On Dec. 24, 2022, the Economic and Financial Crimes Commission (EFCC) announced the commencement of bids for more than 100 forfeited properties in cities across Nigeria.
Two weeks after the advertorial, the commission commenced the sale of forfeited real estate assets by sealed bids to the highest bidders.
Secretary to the EFCC, Dr George Ekpungu, said at the auction that the commission had adopted a competitive bidding format to guarantee accountability and ensure that the government gets the right value for the assets.
Guidelines for the auction included the prohibition of staff of the EFCC and persons who have or are being prosecuted in respect of the assets from participating in the process.
The commission also said that the occupants of the properties for sale had the Right of First Refusal.
It, however, added that it would ensure that former owners of the forfeited properties do not attempt to repurchase the assets by proxy.
“If you have information about any bid by owners of the assets, please let the commission know, and we will take appropriate action, including possible prosecution,” Dr Ekpungu said during the bidding process.
Crucially, the EFCC said proceeds from the sale of the assets will be paid into the Confiscated and Forfeited Properties Account at the Central Bank of Nigeria (CBN).
This is in accordance with Section 69(a) of the Proceeds of Crime (Recovery and Management) Act, 2022.
Indeed, the Proceeds of Crime (Recovery and Management) Act, 2022 stipulates that such proceeds be paid into the said account with the CBN.
However, the Act also assigns the right of forfeiture of assets to other prosecutorial agencies asides the EFCC.
Section 69 partly reads: “There shall be paid into the Confiscated and Forfeited Properties Account— (a) money realised from the proceeds of sale, management or other form of disposal of forfeited assets under this Act and other relevant laws; (b) proceeds of any property forfeited under section 23 (2) (c) of the Code of Conduct Bureau and Tribunal Act, which relates to forfeiture to the Federal Government of any property acquired in abuse or corruption of office…”
Additionally, Section 6 of the same Act called for cooperation among agencies in the sale of such forfeited assets.
“In the performance of their functions and exercise of their powers under this Act, the relevant organisation shall cooperate with other relevant entities. (2) In this section, “other relevant entities” includes any other institution or authority not listed as relevant organisation”, it said.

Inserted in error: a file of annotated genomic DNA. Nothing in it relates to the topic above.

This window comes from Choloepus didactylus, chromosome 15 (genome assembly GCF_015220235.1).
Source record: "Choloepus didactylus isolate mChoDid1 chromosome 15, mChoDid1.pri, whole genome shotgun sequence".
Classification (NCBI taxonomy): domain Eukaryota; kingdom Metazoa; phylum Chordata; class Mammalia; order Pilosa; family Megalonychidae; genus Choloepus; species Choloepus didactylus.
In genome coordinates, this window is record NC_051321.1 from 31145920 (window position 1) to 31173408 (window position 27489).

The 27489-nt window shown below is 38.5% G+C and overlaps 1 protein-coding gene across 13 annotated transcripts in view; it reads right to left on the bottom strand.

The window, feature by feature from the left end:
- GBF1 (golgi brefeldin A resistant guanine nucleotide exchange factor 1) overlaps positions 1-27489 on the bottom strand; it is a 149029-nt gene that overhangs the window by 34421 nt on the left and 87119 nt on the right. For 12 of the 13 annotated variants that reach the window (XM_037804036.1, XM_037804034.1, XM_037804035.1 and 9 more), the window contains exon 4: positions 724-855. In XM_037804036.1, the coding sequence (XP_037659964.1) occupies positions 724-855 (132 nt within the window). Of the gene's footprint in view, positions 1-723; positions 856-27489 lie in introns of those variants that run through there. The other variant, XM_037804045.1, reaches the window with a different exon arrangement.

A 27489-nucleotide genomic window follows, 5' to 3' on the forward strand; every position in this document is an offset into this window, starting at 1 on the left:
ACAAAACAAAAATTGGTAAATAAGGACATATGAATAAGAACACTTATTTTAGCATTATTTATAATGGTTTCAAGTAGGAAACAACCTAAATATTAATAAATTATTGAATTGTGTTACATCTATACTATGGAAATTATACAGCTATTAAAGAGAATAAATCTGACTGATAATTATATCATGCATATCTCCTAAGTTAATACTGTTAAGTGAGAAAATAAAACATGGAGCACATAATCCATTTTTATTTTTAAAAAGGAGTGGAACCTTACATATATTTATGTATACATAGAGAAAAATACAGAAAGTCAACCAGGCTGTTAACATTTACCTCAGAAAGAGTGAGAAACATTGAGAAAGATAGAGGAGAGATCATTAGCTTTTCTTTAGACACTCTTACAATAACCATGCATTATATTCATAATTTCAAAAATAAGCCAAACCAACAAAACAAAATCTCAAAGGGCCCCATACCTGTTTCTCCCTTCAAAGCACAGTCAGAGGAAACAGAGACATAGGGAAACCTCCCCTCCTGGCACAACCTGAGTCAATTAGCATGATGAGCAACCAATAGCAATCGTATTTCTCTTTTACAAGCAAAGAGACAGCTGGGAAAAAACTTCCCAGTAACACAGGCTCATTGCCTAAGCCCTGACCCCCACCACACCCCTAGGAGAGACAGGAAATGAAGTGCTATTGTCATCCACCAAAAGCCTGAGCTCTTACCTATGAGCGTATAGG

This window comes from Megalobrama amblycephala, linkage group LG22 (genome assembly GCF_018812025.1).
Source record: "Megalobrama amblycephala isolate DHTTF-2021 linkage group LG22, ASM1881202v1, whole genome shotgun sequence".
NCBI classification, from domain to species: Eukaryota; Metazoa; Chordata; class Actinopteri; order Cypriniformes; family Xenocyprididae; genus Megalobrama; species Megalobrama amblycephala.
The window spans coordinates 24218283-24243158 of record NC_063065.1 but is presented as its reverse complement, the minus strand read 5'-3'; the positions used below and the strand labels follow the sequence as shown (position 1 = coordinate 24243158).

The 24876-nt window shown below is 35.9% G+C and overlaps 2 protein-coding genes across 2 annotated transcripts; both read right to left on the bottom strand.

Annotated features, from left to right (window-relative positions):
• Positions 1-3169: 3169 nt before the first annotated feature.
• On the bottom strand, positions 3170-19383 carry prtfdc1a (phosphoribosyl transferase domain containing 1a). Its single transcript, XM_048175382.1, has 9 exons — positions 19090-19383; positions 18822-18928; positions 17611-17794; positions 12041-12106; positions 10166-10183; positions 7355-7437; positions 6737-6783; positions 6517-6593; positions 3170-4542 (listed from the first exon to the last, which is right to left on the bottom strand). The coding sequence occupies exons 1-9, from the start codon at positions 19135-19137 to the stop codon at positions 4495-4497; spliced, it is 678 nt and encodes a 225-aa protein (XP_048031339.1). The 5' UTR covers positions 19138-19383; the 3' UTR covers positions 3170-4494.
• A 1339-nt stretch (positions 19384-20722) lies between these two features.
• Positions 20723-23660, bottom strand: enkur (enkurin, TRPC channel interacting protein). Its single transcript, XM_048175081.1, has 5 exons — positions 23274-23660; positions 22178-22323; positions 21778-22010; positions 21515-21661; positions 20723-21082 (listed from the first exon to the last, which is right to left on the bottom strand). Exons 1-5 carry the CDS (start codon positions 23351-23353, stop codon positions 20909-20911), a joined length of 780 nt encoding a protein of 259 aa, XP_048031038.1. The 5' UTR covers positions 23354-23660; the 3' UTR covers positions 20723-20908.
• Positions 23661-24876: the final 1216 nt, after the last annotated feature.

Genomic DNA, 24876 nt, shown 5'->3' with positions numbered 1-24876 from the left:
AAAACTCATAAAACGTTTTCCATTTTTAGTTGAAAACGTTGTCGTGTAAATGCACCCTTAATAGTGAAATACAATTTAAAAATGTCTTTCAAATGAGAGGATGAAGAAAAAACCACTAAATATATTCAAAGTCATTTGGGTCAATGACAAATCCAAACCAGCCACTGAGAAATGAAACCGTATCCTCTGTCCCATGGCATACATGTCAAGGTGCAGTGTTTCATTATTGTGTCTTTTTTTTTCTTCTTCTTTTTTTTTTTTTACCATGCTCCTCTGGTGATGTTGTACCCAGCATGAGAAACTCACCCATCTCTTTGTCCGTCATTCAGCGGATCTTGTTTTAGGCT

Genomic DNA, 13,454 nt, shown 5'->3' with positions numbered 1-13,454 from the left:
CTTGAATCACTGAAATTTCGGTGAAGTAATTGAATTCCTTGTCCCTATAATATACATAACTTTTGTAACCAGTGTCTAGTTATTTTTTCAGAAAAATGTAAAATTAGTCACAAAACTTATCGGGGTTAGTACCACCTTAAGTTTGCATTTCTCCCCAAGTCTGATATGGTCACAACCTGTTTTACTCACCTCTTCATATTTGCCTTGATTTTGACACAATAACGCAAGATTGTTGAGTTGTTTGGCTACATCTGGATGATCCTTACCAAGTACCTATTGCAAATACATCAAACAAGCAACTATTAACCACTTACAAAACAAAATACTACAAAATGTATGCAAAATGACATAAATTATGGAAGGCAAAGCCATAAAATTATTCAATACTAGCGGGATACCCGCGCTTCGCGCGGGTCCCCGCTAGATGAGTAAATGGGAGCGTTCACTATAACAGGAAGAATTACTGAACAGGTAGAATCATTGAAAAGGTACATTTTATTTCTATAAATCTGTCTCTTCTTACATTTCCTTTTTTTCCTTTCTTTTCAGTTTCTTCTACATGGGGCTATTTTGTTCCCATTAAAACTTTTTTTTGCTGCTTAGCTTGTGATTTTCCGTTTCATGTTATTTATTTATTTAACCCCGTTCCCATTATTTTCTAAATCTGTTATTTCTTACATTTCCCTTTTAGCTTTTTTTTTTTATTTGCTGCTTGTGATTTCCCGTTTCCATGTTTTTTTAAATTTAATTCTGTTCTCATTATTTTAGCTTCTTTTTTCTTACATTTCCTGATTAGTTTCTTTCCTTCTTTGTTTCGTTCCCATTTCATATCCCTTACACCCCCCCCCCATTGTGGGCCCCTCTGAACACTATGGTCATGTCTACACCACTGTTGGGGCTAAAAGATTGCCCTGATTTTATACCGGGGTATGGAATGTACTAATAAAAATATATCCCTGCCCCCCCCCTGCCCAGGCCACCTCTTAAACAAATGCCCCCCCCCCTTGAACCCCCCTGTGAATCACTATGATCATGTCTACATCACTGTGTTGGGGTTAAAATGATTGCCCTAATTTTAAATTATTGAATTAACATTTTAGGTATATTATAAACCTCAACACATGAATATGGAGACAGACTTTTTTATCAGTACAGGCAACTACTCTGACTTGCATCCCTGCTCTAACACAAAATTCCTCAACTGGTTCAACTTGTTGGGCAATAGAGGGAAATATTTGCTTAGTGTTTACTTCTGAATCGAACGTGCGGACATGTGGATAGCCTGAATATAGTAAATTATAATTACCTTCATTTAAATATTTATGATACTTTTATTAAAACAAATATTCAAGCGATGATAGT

The EFCC said it would resist attempts by former owners of forfeited assets to reclaim the assets by proxy.
However, judging by allegations that some of its officials also buy forfeited assets by proxy, experts say the Proceeds of Crime (Recovery and Management) Act, 2022 has not gone far enough to address the fact that the prosecutor itself (in this case the EFCC) is an interested party.
Hence, there should either be a provision that would subject the EFCC to a form of check/supervision or provide for an entirely different entity to handle the forfeiture procedure given the conflict of interests.
This is similar to the point recently raised by Rep. Adejoro Adeogun, Chairman of the House of Representatives Ad Hoc Committee on Assessment and Status of All Recovered Loot Movable and Immovable Assets from 2002 to 2020 by Agencies of the Federal Government of Nigeria for Effective Efficient Management and Utilisation.
Adeogun complained that the House does not have the powers to determine how the assets should be disposed of, or to whom they should be sold.
“Then, the enabling law allows the (anti-graft) agencies to auction directly. The EFCC is supposed to auction what it seized, subject to due process,” Adeogun said.
Some stakeholders argue that due process cannot be seen as adequately adhered to if the enabling law allowing anti-graft agencies such as the EFCC to directly auction forfeited assets does not provide for an extra layer of due diligence.
In December 2022, when some forfeited assets were auctioned in Lagos, The Guardian reported that some prospective bidders for forfeited vehicles being auctioned by the EFCC accused the commission and the auction house of shady deals.
The newspaper quoted one bidder to have said: “So far, the experience has been frustrating; first of all, the whole exercise does not appear transparent because it seems some people have been selected to pay for some vehicles.”
It appears that an important step towards the transparent sale of forfeited assets is for the Proceeds of Crime (Recovery and Management) Act, 2022 to be amended.
Hoever, EFCC insists that it has been transparant and followed due process in the discharge of its responsibities and auction process.
Some stakeholders believe that new provision, which would mandate the setting up of an independent inter-governmental commission with civil society participation should be included.
This, they argue, would ensure that a prosecuting agency like the EFCC does not enjoy absolute control over the forfeiture process.
Hopefully, such a step would curb pervasive corruption and abuse of prosecutorial and investigative powers in our clime which constitute a threat to public interest. (NANFeatures)